While we may think we know ‘how students learn’, do we?
This post called “The virtues of daydreaming and 30 other surprising (and controversial) research findings about how students learn“, from Julie DeNeen, has some interesting findings, of which the following are interesting (to me – read the full list on the link above to see what gets your interested):
- Scary/violent video games … “can be an alternate way to release negative emotion, and help children alleviate their innate desire for risk and adventure.” I’ll sit on the fence on this one: while there may be some positive benefits to these kinds of games I’m not sure if they outweigh the negative?
- Science practicals … “isn’t always as effective as it may appear on the surface.” This statement says that science or lab practical work isn’t working – is it the actual time spent in a practical or the actual experiment itself that isn’t working? I enjoyed my science lab work, even more so when it didn’t work, but (and this was more down to the way it was taught and not the subject, I think) I was not given the opportunity to ‘try’ out different things.
- Chess … “forces students to slow down, concentrate, use precise thinking, active both inductive and deductive reasoning, as well as recognizing difficult and complex patterns.” Yes, but so do lots of other ‘games’ in different and equally beneficial ways. Let’s not single out a specific game, we should be able to advocate all game-based learning, especially when there is scope for the student to “understand that ‘losing’ the game is as valuable as winning.”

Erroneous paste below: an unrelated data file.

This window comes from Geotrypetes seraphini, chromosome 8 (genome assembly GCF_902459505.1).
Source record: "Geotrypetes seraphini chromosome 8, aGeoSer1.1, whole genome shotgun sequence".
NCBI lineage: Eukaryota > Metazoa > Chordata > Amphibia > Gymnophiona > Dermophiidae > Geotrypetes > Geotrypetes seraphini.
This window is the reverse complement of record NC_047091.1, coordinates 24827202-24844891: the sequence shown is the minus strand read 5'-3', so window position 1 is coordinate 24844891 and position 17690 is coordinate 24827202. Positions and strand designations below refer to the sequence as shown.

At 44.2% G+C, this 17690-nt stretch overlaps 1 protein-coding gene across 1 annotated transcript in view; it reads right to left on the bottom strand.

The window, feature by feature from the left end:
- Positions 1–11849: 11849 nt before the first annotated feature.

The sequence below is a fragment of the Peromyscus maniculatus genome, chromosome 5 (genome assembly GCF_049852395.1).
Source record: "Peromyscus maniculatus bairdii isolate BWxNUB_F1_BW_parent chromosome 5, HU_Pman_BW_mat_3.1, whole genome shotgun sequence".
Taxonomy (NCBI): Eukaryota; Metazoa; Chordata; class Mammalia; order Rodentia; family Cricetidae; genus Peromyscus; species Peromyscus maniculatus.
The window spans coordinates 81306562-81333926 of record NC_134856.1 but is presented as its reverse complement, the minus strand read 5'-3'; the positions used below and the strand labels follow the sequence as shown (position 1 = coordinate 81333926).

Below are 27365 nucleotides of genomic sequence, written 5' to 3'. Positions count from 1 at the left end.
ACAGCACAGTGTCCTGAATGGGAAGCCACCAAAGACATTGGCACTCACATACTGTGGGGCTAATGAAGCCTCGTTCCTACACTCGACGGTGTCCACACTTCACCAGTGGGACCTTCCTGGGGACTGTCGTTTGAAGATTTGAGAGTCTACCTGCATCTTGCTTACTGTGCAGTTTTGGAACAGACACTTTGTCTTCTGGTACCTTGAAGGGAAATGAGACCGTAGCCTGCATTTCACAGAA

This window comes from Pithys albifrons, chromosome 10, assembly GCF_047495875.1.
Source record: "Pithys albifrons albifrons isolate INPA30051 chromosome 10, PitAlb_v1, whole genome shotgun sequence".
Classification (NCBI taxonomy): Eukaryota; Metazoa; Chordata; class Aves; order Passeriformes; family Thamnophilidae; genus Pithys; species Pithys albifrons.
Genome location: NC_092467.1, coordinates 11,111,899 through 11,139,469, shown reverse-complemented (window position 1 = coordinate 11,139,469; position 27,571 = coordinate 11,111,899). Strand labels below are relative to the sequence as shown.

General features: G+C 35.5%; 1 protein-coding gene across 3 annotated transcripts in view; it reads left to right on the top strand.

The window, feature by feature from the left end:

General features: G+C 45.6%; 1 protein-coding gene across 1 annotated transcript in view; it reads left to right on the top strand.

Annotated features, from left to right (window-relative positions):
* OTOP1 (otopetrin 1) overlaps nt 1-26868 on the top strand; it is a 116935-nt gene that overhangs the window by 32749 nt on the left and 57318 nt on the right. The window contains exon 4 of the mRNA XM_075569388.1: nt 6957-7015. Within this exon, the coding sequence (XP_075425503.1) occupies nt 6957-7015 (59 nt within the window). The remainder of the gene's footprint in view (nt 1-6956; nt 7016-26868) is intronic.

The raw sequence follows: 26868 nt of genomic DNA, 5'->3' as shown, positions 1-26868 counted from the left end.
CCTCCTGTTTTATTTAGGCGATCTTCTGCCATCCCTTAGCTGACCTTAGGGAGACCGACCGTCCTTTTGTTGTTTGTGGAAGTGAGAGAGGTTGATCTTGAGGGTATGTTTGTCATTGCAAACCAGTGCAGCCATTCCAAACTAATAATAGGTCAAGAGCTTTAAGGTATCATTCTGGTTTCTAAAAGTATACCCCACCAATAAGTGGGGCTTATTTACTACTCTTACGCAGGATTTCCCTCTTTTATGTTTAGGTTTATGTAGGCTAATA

- Building blocks … “one of the simplest and longstanding toys, teach geometry, patterns, shapes, colors, and physics” not to mention spatial awareness and dexterity?
- Music and movement … help children to “learn to appreciate the pacing of words and how to speak more clearly” through rhyme. “Children who engage in music from a young age have a more finely tuned ability to speak and communicate” therefore are more articulate when it comes to reflection and critical thinking in later life?
- Drama and comedy … induce a “vibrancy of emotion that shows a student’s entire mind and feelings are engaged in the activity” and learning, in various ways, is a result from an engaged child – “one who is more likely to absorb information, retain it, and make real-life associations with the knowledge.”
These are just a few of the interesting ‘findings’ on how students learn, so be sure to read the full article on the link above to read more about these and:-
- “Children who construct their own video games experience increased cognitive and social growth”
- “Engaging children in planning and reflection enhance their predictive and analytic capabilities”
- “Children are not blank slates on which adults imprint knowledge”
- “Children learn more when they initiate an activity and are actively engaged in it”
- “Children behave better when parents are involved in their education at home and at school”